Rudyard Kipling Short Fiction Analysis
Many of Rudyard Kipling’s earliest short stories are set in the India of his early childhood years in Bombay and his newspaper days in Lahore. The intervening years at school in England had perhaps increased his sensitivity to the exotic Indian locale and British imperial presence. Kipling was a voracious reader of English, French, and American writers, trained by his newspaper experience in the virtues of conciseness and detail. His art arrived almost fully revealed in his earliest works. Kipling focused, however, not on the glories and conquests of empire but on the lives—work and activities, passions and emotions—of ordinary people responding to what were often extraordinary or inexplicable events. Love, especially doomed love, terror and the macabre, revenge and its consequences—these were the elements upon which his stories turned, even later when the settings were often English. His fame or notoriety was almost instantaneous, in part because of the locations and subject matter of the stories, because of his use of dialect in re-creating the voices of his nonestablishment characters, and because Kipling’s early writings appeared at a time when England and Western civilization as a whole were caught up in imperial dreams and rivalries.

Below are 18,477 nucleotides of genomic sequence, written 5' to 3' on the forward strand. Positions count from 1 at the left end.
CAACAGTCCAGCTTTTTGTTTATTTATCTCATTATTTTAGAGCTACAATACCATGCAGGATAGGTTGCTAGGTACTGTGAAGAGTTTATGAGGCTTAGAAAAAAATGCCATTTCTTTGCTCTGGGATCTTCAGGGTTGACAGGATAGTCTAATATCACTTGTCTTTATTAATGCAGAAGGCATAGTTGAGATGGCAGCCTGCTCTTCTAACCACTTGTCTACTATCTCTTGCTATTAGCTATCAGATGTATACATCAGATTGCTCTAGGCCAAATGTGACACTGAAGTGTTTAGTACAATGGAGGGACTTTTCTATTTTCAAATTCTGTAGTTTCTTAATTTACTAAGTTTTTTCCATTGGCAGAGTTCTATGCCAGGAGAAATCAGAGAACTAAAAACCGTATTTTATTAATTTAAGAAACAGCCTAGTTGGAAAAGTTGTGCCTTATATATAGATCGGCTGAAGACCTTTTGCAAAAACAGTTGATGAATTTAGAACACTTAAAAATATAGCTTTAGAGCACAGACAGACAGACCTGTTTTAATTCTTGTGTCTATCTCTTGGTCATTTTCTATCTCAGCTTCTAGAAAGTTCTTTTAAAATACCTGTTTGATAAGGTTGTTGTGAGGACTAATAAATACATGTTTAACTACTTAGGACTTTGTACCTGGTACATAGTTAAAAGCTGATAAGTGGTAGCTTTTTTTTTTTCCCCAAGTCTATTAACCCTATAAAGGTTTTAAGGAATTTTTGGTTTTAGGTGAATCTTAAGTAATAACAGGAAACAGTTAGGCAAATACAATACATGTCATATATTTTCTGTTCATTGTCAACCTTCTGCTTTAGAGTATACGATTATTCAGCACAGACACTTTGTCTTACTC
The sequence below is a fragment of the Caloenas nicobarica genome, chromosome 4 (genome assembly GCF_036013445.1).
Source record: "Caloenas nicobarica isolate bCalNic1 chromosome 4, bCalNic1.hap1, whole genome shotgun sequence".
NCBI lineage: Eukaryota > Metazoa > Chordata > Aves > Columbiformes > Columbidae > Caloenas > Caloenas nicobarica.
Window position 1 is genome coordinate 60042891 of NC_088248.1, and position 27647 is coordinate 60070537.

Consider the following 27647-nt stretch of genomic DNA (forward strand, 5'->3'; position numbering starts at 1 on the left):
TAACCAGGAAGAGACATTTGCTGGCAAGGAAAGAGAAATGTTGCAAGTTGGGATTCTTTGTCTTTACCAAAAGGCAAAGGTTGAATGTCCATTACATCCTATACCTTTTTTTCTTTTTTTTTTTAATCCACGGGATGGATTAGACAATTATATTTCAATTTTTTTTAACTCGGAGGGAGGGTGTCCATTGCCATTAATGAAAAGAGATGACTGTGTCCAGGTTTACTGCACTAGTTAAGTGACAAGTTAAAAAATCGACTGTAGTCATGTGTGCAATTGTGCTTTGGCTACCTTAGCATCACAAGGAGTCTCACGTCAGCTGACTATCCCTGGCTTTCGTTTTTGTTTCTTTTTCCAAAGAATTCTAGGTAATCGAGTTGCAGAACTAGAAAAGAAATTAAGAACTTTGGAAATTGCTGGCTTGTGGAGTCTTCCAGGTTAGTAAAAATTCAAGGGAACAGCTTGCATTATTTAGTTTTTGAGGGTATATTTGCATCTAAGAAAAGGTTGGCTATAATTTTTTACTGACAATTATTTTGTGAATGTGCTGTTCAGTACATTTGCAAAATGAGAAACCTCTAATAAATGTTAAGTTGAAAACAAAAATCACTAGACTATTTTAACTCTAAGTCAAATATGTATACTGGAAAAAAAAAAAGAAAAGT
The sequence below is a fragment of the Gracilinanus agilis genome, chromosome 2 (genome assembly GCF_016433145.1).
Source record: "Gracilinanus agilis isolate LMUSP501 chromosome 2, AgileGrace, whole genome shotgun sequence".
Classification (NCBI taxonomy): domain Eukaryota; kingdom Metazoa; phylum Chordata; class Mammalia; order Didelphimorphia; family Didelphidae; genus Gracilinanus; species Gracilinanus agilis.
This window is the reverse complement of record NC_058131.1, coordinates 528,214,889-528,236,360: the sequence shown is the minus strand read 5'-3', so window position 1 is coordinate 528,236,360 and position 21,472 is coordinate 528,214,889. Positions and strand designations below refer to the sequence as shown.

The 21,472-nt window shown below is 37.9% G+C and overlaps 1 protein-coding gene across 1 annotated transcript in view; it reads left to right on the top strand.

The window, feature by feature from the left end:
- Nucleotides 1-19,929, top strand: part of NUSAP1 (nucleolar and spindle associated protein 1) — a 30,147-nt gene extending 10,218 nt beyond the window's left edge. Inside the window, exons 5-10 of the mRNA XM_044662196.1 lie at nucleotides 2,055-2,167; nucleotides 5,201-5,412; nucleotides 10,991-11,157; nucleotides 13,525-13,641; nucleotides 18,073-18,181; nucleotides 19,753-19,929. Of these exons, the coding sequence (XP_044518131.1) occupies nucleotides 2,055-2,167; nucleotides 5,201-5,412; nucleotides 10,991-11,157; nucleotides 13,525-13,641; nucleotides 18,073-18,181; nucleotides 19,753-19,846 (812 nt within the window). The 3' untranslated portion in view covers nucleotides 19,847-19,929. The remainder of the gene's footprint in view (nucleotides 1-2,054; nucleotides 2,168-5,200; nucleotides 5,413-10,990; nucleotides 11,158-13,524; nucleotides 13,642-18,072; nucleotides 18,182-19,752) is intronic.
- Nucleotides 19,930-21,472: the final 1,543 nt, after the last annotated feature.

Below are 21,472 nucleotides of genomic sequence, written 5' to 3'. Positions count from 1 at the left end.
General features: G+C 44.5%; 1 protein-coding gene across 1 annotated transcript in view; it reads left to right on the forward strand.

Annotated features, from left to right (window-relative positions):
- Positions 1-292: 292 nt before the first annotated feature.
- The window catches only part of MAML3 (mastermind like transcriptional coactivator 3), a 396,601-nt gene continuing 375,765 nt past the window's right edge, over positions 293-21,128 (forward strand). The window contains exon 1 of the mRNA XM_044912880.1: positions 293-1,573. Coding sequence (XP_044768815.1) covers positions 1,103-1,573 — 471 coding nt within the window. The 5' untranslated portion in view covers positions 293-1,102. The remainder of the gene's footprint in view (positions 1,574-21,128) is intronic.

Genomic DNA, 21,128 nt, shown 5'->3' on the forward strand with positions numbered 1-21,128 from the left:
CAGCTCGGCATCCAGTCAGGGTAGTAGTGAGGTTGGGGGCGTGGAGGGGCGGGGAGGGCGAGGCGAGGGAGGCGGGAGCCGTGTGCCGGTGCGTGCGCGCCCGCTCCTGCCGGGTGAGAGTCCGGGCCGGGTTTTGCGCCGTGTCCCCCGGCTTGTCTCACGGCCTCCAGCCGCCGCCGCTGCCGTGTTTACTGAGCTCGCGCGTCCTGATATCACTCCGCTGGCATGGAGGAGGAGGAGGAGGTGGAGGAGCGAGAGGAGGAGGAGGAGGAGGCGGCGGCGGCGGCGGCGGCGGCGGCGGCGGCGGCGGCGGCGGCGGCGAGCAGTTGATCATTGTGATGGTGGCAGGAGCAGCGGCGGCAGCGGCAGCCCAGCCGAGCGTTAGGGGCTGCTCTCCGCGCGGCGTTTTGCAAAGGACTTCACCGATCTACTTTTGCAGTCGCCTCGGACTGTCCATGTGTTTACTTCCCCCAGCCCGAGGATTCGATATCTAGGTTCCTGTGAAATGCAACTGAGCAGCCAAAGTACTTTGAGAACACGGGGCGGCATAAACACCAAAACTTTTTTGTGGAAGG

A number of his stories pivot around the relations between men and women. Kipling has been called a misogynist, and often his characters, particularly those in the military, blame women for their own and...
(The entire section is 3813 words.)
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